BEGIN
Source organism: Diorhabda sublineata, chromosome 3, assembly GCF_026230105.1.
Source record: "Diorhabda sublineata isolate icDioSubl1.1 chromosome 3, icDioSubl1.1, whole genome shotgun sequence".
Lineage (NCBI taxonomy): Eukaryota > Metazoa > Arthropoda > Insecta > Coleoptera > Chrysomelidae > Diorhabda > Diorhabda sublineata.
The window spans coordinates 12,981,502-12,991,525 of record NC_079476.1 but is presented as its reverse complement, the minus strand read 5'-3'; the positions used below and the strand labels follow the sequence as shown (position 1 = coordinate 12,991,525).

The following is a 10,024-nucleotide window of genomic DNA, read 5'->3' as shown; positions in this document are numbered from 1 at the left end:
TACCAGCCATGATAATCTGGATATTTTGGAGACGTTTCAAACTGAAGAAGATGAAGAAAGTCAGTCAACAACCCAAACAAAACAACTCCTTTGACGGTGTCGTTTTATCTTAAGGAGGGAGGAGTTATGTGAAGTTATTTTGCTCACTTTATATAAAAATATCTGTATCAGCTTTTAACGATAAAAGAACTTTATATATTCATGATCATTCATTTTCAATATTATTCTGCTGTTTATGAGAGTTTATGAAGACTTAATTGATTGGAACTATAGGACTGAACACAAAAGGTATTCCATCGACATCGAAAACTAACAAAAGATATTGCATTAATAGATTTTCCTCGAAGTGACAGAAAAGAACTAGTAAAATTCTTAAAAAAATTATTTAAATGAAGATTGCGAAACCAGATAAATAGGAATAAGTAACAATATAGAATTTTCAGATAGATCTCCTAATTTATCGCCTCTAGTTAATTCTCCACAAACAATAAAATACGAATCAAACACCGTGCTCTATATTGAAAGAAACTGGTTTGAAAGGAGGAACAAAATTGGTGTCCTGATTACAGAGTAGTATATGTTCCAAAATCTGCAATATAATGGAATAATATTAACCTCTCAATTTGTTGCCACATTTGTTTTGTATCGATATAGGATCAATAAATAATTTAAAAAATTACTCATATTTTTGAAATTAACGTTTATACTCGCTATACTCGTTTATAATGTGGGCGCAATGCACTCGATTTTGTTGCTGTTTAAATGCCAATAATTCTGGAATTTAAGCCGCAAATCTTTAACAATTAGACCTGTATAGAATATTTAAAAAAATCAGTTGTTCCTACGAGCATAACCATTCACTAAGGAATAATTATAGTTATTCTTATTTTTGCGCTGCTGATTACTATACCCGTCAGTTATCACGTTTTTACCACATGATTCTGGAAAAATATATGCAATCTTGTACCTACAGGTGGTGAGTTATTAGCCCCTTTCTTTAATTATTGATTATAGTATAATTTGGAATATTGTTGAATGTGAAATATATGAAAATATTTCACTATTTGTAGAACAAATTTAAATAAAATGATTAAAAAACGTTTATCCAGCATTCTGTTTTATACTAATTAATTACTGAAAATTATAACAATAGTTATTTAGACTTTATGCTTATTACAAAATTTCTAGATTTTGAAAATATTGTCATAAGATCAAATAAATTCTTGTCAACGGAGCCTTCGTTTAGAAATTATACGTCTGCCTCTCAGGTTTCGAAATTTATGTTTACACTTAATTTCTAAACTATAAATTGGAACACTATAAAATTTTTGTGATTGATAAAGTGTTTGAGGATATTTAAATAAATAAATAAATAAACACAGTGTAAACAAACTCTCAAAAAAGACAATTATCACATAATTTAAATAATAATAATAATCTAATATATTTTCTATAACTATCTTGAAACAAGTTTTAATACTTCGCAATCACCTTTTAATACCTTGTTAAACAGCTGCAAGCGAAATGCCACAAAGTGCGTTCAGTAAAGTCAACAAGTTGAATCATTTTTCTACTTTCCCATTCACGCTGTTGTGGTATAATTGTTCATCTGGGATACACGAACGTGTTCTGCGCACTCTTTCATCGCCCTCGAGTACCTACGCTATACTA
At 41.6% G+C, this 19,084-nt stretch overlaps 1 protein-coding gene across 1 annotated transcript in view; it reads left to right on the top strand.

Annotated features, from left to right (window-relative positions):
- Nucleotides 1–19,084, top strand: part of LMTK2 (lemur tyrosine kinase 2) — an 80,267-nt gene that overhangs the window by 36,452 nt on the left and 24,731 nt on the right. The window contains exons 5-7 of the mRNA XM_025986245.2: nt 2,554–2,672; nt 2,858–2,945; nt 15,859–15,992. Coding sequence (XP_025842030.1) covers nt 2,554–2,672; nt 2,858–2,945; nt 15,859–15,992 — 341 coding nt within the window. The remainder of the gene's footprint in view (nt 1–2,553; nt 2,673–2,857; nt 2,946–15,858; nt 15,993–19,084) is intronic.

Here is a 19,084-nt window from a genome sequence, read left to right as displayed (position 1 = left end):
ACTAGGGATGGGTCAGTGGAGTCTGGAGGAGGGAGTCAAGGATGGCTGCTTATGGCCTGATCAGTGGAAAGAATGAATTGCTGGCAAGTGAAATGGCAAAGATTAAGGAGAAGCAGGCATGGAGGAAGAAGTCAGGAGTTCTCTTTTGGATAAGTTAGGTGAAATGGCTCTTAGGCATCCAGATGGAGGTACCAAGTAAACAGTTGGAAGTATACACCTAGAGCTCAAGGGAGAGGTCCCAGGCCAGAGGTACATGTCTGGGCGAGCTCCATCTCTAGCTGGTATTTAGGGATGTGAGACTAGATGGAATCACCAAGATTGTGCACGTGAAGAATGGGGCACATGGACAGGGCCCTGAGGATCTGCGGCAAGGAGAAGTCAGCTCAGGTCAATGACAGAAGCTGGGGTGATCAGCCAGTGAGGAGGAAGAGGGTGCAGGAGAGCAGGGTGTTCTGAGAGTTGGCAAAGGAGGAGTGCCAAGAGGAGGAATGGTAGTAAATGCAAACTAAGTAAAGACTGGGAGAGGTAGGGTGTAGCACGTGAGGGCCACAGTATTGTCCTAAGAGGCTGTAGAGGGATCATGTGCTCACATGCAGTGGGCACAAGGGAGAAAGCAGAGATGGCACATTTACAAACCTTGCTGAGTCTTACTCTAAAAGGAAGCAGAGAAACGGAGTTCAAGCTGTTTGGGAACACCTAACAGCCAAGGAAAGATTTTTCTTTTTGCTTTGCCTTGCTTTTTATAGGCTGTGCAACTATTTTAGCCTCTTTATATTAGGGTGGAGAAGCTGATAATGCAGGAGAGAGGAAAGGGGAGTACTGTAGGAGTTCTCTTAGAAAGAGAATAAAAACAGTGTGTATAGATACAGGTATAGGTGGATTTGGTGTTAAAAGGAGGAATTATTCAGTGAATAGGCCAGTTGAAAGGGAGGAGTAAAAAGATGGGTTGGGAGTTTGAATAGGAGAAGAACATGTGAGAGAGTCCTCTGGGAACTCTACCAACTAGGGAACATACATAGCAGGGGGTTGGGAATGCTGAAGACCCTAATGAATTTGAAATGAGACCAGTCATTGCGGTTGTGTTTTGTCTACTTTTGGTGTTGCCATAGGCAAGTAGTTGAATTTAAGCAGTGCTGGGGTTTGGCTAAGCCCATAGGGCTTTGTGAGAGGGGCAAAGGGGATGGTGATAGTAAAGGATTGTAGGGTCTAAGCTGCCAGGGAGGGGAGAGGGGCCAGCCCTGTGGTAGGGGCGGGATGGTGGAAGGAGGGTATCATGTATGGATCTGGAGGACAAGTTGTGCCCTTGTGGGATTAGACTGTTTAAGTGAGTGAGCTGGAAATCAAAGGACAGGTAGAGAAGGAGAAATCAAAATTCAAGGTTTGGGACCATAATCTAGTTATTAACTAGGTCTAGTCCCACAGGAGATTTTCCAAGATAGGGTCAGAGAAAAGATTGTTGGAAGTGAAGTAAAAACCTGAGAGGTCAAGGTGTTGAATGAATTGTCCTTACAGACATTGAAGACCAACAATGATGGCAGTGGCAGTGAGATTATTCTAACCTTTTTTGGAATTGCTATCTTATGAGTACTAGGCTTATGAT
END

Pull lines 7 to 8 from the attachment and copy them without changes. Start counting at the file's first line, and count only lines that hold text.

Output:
At 41.6% G+C, this 19,084-nt stretch overlaps 1 protein-coding gene across 1 annotated transcript in view; it reads left to right on the top strand.

Annotated features, from left to right (window-relative positions):